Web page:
Wine on wheels

Just when you thought mobile food kitchens were the best thing since sliced bread, along comes a wine truck to usurp the title. Wine Country Ontario has embarked on a 16-week mobile tour of the province dubbed “Dare to Compare,” making pit stops at festivals and events to offer samples to wine drinkers. Bringing wine country to consumers, the program, developed with Hamilton-based Go Bee Marketing, targets wine drinkers ages 25 to 55, and will hit a variety of events with different demographics to reach a broad audience, says Hillary Dawson, president, Wine Council of Ontario, adding she expects to sample 70,000 ounces, and the program is already ahead of target.

Once consumers register to sample the wines, which range in price from $12.95 to $18.95 and are all sold at the LCBO, they also receive at least 30 offers from wineries, such as an extra tasting or cheese platter. The goal is to drive consumers to both wine country and the LCBO, and Dawson adds she’ll be pleased if they get 25,000 new registers.

The truck will travel to places near wine country, such as Collingwood, London, Kitchener, Toronto and Barrie, and people can follow it on Twitter with #Followthetruck. The council is promoting the activations by reaching out to its existing database, through social media, PR releases when the truck arrives in town, tapping into the food truck culture network and a radio co-promotion for its Ottawa event this weekend. But generating organic interest is important as well, Dawson notes.

“We’re not feeling as much pressure to make it a destination, but we are trying to make the experience as good as possible. So where we can promote it, great, but where we can surprise, even better.”

Wine Country Ontario has activated at food and wine shows in the past, but this tour is a new program.

“There’s not a lot of value in having a truck and parking it,” she explains. “There’s a lot of value in having the truck and getting it out on the road and touring.”

Spanish brand plants local roots

Newcomer to Canada Radio Boka recently began to rollout on shelves (with distribution kicking off in Manitoba 18 months, Ontario in May, and now retailing in Saskatchewan, various supermarkets in Alberta and many privatized stores in B.C.). In Ontario, the Spanish wine has been listed in 150 stores, with the expectation to grow to 200-300 within the next four to six weeks, says Andrew von Teichman, Von Terra founder and import agent for Radio Boka in the province.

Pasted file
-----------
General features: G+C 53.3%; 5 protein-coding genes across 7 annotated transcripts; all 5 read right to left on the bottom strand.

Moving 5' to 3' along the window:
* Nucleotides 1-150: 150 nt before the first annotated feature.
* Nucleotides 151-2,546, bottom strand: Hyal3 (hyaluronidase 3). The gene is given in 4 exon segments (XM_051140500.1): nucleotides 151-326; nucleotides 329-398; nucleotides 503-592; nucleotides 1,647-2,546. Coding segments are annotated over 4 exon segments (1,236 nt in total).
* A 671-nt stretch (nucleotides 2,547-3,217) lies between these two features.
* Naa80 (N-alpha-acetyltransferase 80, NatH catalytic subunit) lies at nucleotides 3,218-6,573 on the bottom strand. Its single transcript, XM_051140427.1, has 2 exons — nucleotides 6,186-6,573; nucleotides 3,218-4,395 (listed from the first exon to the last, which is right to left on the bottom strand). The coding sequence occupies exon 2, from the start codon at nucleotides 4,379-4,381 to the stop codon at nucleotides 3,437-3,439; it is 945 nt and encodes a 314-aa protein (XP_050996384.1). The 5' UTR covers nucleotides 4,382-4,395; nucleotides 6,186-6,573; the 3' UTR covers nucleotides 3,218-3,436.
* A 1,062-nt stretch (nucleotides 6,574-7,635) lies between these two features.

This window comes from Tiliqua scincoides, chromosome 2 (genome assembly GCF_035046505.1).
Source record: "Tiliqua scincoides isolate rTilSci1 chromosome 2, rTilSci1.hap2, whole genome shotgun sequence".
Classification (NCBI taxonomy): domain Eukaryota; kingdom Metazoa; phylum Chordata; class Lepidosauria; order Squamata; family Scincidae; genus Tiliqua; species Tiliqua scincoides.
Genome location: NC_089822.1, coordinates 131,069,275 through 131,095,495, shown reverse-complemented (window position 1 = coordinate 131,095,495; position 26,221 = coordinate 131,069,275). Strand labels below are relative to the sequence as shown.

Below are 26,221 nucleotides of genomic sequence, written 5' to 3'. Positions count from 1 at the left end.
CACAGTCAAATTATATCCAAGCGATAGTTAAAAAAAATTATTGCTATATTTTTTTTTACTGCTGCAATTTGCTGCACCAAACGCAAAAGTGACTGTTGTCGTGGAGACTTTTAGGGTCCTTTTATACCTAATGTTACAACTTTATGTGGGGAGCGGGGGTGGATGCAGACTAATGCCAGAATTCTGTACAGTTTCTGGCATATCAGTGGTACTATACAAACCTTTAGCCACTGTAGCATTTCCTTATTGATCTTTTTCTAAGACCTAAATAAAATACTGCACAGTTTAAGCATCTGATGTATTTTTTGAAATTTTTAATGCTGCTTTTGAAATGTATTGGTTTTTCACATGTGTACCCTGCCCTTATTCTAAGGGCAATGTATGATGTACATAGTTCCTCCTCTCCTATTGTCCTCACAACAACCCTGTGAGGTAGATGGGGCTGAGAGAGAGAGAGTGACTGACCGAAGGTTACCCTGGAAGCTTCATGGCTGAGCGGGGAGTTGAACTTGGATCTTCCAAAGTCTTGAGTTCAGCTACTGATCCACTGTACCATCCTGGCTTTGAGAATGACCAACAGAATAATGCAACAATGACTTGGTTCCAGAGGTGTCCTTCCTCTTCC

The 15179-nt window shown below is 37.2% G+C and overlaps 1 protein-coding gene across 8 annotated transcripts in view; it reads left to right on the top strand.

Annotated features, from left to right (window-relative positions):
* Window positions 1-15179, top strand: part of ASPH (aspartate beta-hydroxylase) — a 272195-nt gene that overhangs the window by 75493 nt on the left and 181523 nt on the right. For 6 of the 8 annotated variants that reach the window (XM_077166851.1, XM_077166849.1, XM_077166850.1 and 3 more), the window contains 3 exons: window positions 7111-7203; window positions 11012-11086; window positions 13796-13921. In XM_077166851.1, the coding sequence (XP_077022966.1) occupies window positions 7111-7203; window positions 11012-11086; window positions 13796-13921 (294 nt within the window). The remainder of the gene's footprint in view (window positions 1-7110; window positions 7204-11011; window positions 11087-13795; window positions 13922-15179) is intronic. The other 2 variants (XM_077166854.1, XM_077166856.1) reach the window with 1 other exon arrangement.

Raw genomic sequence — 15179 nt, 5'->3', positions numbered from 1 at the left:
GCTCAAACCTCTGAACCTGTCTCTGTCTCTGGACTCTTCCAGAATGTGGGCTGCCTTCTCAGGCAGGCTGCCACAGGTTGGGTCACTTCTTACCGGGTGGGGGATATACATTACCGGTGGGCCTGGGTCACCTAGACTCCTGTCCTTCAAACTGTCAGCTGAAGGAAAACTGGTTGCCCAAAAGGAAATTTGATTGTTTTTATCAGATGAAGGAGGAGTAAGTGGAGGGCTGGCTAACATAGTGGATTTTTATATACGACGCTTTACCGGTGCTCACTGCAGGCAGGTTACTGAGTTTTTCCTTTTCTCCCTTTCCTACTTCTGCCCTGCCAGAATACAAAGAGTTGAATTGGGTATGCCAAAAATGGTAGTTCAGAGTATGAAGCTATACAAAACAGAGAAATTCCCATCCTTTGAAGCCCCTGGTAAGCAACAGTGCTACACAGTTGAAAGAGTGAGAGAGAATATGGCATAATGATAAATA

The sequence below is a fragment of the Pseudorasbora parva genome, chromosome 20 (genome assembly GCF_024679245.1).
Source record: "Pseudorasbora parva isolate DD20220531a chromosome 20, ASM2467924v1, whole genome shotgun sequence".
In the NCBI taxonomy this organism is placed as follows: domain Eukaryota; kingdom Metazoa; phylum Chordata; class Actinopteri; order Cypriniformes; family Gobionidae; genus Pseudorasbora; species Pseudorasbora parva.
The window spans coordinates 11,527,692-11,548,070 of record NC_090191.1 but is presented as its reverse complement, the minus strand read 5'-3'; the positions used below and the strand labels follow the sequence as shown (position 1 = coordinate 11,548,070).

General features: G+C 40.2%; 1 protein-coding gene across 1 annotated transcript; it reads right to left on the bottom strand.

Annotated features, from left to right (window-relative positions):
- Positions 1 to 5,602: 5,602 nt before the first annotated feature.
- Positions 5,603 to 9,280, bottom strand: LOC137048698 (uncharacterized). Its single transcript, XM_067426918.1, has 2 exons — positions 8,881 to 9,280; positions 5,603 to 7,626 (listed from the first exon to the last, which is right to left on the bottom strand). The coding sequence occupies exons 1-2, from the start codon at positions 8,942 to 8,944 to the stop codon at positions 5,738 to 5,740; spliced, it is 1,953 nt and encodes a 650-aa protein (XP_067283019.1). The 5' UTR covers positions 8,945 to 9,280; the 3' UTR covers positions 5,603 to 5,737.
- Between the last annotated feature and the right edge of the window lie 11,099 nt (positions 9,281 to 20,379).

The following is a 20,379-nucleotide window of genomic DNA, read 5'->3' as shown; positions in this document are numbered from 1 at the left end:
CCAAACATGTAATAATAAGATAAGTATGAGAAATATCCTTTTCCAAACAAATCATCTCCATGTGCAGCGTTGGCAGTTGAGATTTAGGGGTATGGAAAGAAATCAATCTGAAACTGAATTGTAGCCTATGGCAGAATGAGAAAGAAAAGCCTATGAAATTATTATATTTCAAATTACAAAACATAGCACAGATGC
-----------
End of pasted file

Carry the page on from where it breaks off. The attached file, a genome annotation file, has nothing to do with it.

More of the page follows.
The brand recently held an influencer event in Toronto and has been reaching out to wine media, with the Siren Group handling PR, while its sales team is visiting LCBO locations to try to secure distribution. In one Toronto store, it was named the staff pick, which led to 12 cases selling out in five days.

Radio Boka’s first in-store initiative is slated for July/August and offers consumers bonus Air Miles on their purchase. In November, it plans to leverage a $1-off promotion, shelf extenders to place the wine in a different section, as well as a bracelet gift with purchase, to be attached to the bottle. Currently in development, von Teichman says it will be in the trendy leather or rope-like material style, helping the brand reach its millennial target.

Honing in on the 25-to-35 range, Radio Boka aims to depart from the generally traditional Spanish category, where packaging is typically classic or estate-driven for older wineries, von Teichman explains, and opting for a more trendy vibe for the young winery. Staying clear of esoteric wine lingo and trying to remain casual, the label calls out music through the wine’s title, with “radio” deemed a word easy to pronounce all around the world, according to the brand.

Radio Boka also aims to tap into the increasing popularity of Spanish wines (the category is up 8%, according to the brand). Von Teichman attributes this to the recent popularity of Spain as a tourist destination coupled with how the value of Spanish wine has never been better, as pricing is aggressive in light of the country’s recovery from the recession.

Feature image via Shutterstock; wine truck image via CNW Group/Wine Country Ontario